O&V: The Okanagan Tree Fruit Coop is now making cider with culls. How does that affect your members?
Steele: We are currently working with the Okanagan Tree Fruit Coop and other independent groups on a variety of things. For example, we are discussing not being charged for culls through Okanagan Tree Fruits as they can now use our culls for cider. That alone will save the grower about 8.5 cents per pound of culls.
What you’ve got now is a value added product where something is actually going back to farmer. Not being charged for culls is huge, who knows, maybe in the future farmers will actually get paid for culls.
O&V: What other markets are you looking at for BCFGA growers?
Steele: We are looking at South Korea and other parts of Asia right now. For example in seven years there will be no tariffs with South Korea. It also takes five to seven years to get a tree into the ground and have it bear fruit. We are working on a replant program with the Ministry of Agriculture. We’ve been having conversations with the assistant deputy minster, Grant Parnell, and we brought him to the interior so he would have a better understanding of why we need a long-term replant program. I have a considerable respect for Norm Letnick and I believe he will follow through on a long-term replant program.
Another strategy is to see how we can extend the life of our apples here with storage and how we can have apples year round for consumers. We are working on a North/South deal that I call it Kiwi Canuck. The best way for us to compete against the Americans is to look around for a partner; somewhere where our fall is their spring. We send fruit to them, sorted for size and quality. They take that fruit, and have their graders and wholesalers deal with it. What we then do is we bring their fruit up here in our off-season, have it go through our graders and provide volume to the packinghouses. A plant that runs throughout the entire year is more profitable. We can also get fresh fruit year round that makes it easy to compete against millions of boxes of stored fruit from our neighbour to the south.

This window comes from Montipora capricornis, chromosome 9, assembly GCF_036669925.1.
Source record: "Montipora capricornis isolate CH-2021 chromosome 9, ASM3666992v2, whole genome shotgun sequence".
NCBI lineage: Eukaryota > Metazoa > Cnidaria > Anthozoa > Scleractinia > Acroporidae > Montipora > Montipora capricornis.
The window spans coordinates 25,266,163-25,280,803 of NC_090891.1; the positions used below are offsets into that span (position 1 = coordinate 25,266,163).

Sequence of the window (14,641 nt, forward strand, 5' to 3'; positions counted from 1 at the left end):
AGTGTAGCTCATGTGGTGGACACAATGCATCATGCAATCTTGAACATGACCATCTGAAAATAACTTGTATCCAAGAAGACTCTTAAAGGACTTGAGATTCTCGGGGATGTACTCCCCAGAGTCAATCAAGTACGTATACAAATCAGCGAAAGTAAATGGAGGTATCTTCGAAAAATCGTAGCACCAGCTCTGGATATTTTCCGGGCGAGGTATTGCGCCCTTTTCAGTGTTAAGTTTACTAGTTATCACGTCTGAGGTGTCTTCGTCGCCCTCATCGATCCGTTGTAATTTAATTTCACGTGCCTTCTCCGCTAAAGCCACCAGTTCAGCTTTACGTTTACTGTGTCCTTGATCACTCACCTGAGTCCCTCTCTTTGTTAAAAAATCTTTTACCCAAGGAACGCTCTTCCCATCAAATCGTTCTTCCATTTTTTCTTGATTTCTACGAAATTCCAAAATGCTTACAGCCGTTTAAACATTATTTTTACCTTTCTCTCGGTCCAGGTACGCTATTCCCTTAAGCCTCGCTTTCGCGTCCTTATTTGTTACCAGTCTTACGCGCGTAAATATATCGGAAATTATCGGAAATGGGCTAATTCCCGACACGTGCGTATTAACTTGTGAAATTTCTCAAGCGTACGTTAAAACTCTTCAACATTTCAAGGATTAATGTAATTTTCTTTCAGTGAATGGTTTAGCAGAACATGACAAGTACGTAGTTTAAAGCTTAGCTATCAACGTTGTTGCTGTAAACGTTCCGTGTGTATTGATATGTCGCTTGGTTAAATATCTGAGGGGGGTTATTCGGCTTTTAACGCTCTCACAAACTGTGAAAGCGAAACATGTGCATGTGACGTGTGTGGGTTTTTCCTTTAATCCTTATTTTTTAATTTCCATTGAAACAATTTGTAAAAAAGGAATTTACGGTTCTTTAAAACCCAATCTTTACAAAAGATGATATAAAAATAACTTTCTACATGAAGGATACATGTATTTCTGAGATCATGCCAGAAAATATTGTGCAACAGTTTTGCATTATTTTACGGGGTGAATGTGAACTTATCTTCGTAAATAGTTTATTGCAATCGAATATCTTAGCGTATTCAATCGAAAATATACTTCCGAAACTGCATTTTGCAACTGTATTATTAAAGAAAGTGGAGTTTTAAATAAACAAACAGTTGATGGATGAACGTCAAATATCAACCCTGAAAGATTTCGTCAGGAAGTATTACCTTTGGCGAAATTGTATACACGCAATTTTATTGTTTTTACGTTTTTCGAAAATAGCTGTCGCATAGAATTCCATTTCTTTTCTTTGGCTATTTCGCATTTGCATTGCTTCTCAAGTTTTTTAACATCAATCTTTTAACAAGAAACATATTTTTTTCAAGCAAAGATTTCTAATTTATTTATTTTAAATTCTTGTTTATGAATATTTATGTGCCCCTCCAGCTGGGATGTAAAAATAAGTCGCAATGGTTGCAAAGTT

We can also share technologies with New Zealand. For example: they have large vessels for exporting and importing fruit. We are looking for niche markets around the world and we can piggyback on each other to ensure we can meet the consumption needs.
O&V: What are some of the immediate concerns for the tree fruit industry?
Steele: Our members are concerned about a number of things, but I need to know how it fits in with the pattern of where we are going. If it doesn’t fit it just doesn’t fit.
One thing they are concerned about is methyl bromide. Here in BC we don’t have the oriental fruit moth because methyl bromide is sprayed on the rootstock that comes to us from the States. We’ve argued to get rid of this as it kills some trees, and it may take two or three years for those trees to die and by then the farmer has already put that many years worth of time and effort into growing producing trees. We are currently working with the federal government to find a substitute for methyl bromide.
O&V: What do you see for the future for the BCFGA?
Steele: We are changing direction and we are looking for some new solutions to fit the time we are in.
We continue to reinvent ourselves in order to be relevant. This industry had a near-death experience a few years ago. It produced an awakening of all the new things we can do. Instead of ranting and screaming at the top of our lungs, we want to make sure that the things we are doing differently are actually mitigated to ensure we don’t repeat the mistakes of the past.